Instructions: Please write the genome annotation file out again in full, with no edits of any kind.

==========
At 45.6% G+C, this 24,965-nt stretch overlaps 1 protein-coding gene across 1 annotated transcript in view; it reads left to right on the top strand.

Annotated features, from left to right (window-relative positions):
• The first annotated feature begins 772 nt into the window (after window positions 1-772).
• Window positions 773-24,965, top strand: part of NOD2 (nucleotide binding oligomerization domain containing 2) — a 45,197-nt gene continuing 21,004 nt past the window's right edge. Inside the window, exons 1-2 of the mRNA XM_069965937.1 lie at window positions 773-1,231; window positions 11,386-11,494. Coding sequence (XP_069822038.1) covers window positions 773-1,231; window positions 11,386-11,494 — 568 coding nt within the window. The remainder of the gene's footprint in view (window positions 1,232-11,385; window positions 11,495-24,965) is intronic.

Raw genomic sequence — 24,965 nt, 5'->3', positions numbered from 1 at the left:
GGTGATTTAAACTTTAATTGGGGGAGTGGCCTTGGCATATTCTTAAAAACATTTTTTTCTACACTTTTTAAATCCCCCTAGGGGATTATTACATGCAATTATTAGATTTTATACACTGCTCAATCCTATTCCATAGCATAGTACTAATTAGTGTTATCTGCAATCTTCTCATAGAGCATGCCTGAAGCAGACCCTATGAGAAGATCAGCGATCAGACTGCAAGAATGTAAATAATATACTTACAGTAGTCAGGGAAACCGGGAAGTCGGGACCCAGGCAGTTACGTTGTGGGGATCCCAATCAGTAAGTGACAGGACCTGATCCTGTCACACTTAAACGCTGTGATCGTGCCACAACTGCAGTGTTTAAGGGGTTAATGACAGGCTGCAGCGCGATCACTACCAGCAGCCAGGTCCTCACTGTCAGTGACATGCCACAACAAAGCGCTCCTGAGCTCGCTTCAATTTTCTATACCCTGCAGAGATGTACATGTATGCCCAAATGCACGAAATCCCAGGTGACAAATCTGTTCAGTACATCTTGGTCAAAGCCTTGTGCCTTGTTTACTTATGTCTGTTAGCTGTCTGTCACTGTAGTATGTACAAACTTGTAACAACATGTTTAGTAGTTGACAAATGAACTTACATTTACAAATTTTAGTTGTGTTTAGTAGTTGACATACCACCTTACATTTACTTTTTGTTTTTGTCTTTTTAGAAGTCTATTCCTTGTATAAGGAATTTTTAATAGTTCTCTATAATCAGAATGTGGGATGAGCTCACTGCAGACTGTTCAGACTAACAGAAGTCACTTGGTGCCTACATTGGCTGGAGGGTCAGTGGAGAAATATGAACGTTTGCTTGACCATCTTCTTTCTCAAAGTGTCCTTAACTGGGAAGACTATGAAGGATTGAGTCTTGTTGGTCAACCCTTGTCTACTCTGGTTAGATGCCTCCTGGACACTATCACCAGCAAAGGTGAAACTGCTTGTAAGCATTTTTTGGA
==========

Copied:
At 45.6% G+C, this 24,965-nt stretch overlaps 1 protein-coding gene across 1 annotated transcript in view; it reads left to right on the top strand.

Annotated features, from left to right (window-relative positions):
• The first annotated feature begins 772 nt into the window (after window positions 1-772).
• Window positions 773-24,965, top strand: part of NOD2 (nucleotide binding oligomerization domain containing 2) — a 45,197-nt gene continuing 21,004 nt past the window's right edge. Inside the window, exons 1-2 of the mRNA XM_069965937.1 lie at window positions 773-1,231; window positions 11,386-11,494. Coding sequence (XP_069822038.1) covers window positions 773-1,231; window positions 11,386-11,494 — 568 coding nt within the window. The remainder of the gene's footprint in view (window positions 1,232-11,385; window positions 11,495-24,965) is intronic.

Raw genomic sequence — 24,965 nt, 5'->3', positions numbered from 1 at the left:
GGTGATTTAAACTTTAATTGGGGGAGTGGCCTTGGCATATTCTTAAAAACATTTTTTTCTACACTTTTTAAATCCCCCTAGGGGATTATTACATGCAATTATTAGATTTTATACACTGCTCAATCCTATTCCATAGCATAGTACTAATTAGTGTTATCTGCAATCTTCTCATAGAGCATGCCTGAAGCAGACCCTATGAGAAGATCAGCGATCAGACTGCAAGAATGTAAATAATATACTTACAGTAGTCAGGGAAACCGGGAAGTCGGGACCCAGGCAGTTACGTTGTGGGGATCCCAATCAGTAAGTGACAGGACCTGATCCTGTCACACTTAAACGCTGTGATCGTGCCACAACTGCAGTGTTTAAGGGGTTAATGACAGGCTGCAGCGCGATCACTACCAGCAGCCAGGTCCTCACTGTCAGTGACATGCCACAACAAAGCGCTCCTGAGCTCGCTTCAATTTTCTATACCCTGCAGAGATGTACATGTATGCCCAAATGCACGAAATCCCAGGTGACAAATCTGTTCAGTACATCTTGGTCAAAGCCTTGTGCCTTGTTTACTTATGTCTGTTAGCTGTCTGTCACTGTAGTATGTACAAACTTGTAACAACATGTTTAGTAGTTGACAAATGAACTTACATTTACAAATTTTAGTTGTGTTTAGTAGTTGACATACCACCTTACATTTACTTTTTGTTTTTGTCTTTTTAGAAGTCTATTCCTTGTATAAGGAATTTTTAATAGTTCTCTATAATCAGAATGTGGGATGAGCTCACTGCAGACTGTTCAGACTAACAGAAGTCACTTGGTGCCTACATTGGCTGGAGGGTCAGTGGAGAAATATGAACGTTTGCTTGACCATCTTCTTTCTCAAAGTGTCCTTAACTGGGAAGACTATGAAGGATTGAGTCTTGTTGGTCAACCCTTGTCTACTCTGGTTAGATGCCTCCTGGACACTATCACCAGCAAAGGTGAAACTGCTTGTAAGCATTTTTTGGA